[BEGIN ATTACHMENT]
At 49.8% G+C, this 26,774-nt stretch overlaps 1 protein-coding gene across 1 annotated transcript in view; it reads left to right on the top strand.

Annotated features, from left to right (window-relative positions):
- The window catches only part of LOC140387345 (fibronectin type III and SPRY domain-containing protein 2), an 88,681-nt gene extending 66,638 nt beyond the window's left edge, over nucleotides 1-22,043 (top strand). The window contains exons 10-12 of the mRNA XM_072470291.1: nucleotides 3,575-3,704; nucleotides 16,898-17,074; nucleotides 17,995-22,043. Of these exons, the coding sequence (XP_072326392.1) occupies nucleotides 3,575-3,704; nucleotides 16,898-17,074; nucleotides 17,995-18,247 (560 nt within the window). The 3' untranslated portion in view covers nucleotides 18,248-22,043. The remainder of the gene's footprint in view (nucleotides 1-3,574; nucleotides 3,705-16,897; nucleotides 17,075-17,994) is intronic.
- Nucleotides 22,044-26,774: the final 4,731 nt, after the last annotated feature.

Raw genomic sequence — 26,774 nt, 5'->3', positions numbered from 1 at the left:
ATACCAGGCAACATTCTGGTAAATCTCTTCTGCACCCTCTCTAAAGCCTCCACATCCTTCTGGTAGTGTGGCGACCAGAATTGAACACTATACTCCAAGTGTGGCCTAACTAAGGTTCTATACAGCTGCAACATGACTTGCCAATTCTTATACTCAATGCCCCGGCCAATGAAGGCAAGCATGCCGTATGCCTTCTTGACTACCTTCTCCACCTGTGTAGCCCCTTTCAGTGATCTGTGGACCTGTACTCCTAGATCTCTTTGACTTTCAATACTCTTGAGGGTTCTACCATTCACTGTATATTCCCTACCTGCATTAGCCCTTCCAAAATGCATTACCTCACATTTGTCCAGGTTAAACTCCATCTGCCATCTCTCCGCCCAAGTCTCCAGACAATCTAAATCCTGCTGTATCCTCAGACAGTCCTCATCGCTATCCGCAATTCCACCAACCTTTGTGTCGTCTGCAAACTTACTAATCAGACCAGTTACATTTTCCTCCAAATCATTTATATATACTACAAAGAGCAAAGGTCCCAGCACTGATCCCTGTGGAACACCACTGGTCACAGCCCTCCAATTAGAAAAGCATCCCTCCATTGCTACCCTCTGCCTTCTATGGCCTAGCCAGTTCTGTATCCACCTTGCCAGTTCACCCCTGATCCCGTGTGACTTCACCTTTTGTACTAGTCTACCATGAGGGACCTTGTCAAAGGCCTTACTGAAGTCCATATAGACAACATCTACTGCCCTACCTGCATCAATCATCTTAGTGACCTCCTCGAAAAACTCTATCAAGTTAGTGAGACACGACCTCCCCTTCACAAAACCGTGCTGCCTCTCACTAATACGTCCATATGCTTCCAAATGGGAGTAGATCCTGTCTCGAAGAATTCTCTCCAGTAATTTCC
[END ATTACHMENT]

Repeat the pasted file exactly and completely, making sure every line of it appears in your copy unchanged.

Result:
At 49.8% G+C, this 26,774-nt stretch overlaps 1 protein-coding gene across 1 annotated transcript in view; it reads left to right on the top strand.

Annotated features, from left to right (window-relative positions):
- The window catches only part of LOC140387345 (fibronectin type III and SPRY domain-containing protein 2), an 88,681-nt gene extending 66,638 nt beyond the window's left edge, over nucleotides 1-22,043 (top strand). The window contains exons 10-12 of the mRNA XM_072470291.1: nucleotides 3,575-3,704; nucleotides 16,898-17,074; nucleotides 17,995-22,043. Of these exons, the coding sequence (XP_072326392.1) occupies nucleotides 3,575-3,704; nucleotides 16,898-17,074; nucleotides 17,995-18,247 (560 nt within the window). The 3' untranslated portion in view covers nucleotides 18,248-22,043. The remainder of the gene's footprint in view (nucleotides 1-3,574; nucleotides 3,705-16,897; nucleotides 17,075-17,994) is intronic.
- Nucleotides 22,044-26,774: the final 4,731 nt, after the last annotated feature.

Raw genomic sequence — 26,774 nt, 5'->3', positions numbered from 1 at the left:
ATACCAGGCAACATTCTGGTAAATCTCTTCTGCACCCTCTCTAAAGCCTCCACATCCTTCTGGTAGTGTGGCGACCAGAATTGAACACTATACTCCAAGTGTGGCCTAACTAAGGTTCTATACAGCTGCAACATGACTTGCCAATTCTTATACTCAATGCCCCGGCCAATGAAGGCAAGCATGCCGTATGCCTTCTTGACTACCTTCTCCACCTGTGTAGCCCCTTTCAGTGATCTGTGGACCTGTACTCCTAGATCTCTTTGACTTTCAATACTCTTGAGGGTTCTACCATTCACTGTATATTCCCTACCTGCATTAGCCCTTCCAAAATGCATTACCTCACATTTGTCCAGGTTAAACTCCATCTGCCATCTCTCCGCCCAAGTCTCCAGACAATCTAAATCCTGCTGTATCCTCAGACAGTCCTCATCGCTATCCGCAATTCCACCAACCTTTGTGTCGTCTGCAAACTTACTAATCAGACCAGTTACATTTTCCTCCAAATCATTTATATATACTACAAAGAGCAAAGGTCCCAGCACTGATCCCTGTGGAACACCACTGGTCACAGCCCTCCAATTAGAAAAGCATCCCTCCATTGCTACCCTCTGCCTTCTATGGCCTAGCCAGTTCTGTATCCACCTTGCCAGTTCACCCCTGATCCCGTGTGACTTCACCTTTTGTACTAGTCTACCATGAGGGACCTTGTCAAAGGCCTTACTGAAGTCCATATAGACAACATCTACTGCCCTACCTGCATCAATCATCTTAGTGACCTCCTCGAAAAACTCTATCAAGTTAGTGAGACACGACCTCCCCTTCACAAAACCGTGCTGCCTCTCACTAATACGTCCATATGCTTCCAAATGGGAGTAGATCCTGTCTCGAAGAATTCTCTCCAGTAATTTCC